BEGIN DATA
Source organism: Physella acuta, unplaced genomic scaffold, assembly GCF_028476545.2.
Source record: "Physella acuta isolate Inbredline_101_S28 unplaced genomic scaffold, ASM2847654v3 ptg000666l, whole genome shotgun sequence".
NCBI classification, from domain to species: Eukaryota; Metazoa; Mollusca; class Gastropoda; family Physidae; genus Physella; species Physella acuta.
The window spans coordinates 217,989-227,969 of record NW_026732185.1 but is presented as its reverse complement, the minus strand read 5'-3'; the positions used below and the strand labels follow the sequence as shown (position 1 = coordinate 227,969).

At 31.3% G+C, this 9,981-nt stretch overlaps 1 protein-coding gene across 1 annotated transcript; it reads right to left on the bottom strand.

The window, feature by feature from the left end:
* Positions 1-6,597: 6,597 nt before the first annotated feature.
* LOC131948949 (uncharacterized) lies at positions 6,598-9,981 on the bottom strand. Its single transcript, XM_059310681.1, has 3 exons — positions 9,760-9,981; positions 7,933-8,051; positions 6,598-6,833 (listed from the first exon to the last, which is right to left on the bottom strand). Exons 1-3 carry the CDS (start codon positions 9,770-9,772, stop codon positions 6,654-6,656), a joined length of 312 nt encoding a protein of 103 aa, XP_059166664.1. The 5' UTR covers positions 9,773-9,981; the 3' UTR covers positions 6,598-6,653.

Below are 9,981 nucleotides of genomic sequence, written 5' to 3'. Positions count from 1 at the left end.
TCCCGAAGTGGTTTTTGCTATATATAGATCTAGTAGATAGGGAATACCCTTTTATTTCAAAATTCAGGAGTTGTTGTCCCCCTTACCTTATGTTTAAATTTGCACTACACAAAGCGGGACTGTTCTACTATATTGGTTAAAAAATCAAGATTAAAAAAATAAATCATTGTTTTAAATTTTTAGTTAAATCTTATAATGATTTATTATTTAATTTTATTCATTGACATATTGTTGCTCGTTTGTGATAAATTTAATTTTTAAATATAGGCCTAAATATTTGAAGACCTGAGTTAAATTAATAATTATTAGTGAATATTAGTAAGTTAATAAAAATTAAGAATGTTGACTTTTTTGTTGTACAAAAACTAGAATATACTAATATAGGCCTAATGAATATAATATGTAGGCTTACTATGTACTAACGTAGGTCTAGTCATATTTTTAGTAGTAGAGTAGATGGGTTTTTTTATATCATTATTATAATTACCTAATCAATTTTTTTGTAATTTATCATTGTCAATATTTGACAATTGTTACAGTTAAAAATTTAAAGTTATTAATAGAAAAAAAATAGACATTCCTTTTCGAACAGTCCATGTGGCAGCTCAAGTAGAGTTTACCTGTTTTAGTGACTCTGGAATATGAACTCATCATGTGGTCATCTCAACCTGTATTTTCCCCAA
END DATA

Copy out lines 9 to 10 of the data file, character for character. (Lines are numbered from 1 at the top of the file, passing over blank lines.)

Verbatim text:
Below are 9,981 nucleotides of genomic sequence, written 5' to 3'. Positions count from 1 at the left end.
TCCCGAAGTGGTTTTTGCTATATATAGATCTAGTAGATAGGGAATACCCTTTTATTTCAAAATTCAGGAGTTGTTGTCCCCCTTACCTTATGTTTAAATTTGCACTACACAAAGCGGGACTGTTCTACTATATTGGTTAAAAAATCAAGATTAAAAAAATAAATCATTGTTTTAAATTTTTAGTTAAATCTTATAATGATTTATTATTTAATTTTATTCATTGACATATTGTTGCTCGTTTGTGATAAATTTAATTTTTAAATATAGGCCTAAATATTTGAAGACCTGAGTTAAATTAATAATTATTAGTGAATATTAGTAAGTTAATAAAAATTAAGAATGTTGACTTTTTTGTTGTACAAAAACTAGAATATACTAATATAGGCCTAATGAATATAATATGTAGGCTTACTATGTACTAACGTAGGTCTAGTCATATTTTTAGTAGTAGAGTAGATGGGTTTTTTTATATCATTATTATAATTACCTAATCAATTTTTTTGTAATTTATCATTGTCAATATTTGACAATTGTTACAGTTAAAAATTTAAAGTTATTAATAGAAAAAAAATAGACATTCCTTTTCGAACAGTCCATGTGGCAGCTCAAGTAGAGTTTACCTGTTTTAGTGACTCTGGAATATGAACTCATCATGTGGTCATCTCAACCTGTATTTTCCCCAA